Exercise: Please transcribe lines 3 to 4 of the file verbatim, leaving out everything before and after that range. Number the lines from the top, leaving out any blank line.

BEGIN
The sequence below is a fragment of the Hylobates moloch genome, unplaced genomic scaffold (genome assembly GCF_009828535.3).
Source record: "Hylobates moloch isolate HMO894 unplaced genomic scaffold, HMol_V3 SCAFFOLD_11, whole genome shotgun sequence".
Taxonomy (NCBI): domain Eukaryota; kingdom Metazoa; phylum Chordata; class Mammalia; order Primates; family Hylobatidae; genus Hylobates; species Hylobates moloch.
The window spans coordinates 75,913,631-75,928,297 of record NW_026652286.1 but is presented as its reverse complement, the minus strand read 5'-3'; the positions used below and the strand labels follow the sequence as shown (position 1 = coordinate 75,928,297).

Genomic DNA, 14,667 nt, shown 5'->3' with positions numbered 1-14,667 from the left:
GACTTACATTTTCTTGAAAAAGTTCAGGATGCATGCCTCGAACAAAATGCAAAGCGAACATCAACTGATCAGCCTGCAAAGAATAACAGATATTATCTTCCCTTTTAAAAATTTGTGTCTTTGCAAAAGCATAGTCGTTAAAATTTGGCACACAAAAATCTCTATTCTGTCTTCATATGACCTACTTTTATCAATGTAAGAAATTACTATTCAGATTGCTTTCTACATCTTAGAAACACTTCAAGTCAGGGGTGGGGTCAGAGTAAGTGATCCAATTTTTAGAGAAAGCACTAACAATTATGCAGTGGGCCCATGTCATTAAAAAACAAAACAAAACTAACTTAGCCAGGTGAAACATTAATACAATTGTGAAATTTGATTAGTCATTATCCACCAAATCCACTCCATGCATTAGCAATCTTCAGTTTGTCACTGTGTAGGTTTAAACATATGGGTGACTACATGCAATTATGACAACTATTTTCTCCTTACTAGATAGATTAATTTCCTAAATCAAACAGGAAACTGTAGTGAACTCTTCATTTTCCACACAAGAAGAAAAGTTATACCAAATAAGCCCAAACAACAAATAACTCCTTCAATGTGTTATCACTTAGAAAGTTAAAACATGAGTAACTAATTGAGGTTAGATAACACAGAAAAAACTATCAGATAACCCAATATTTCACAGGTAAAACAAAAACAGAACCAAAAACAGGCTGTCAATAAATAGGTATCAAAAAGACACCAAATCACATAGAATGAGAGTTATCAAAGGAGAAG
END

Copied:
Taxonomy (NCBI): domain Eukaryota; kingdom Metazoa; phylum Chordata; class Mammalia; order Primates; family Hylobatidae; genus Hylobates; species Hylobates moloch.
The window spans coordinates 75,913,631-75,928,297 of record NW_026652286.1 but is presented as its reverse complement, the minus strand read 5'-3'; the positions used below and the strand labels follow the sequence as shown (position 1 = coordinate 75,928,297).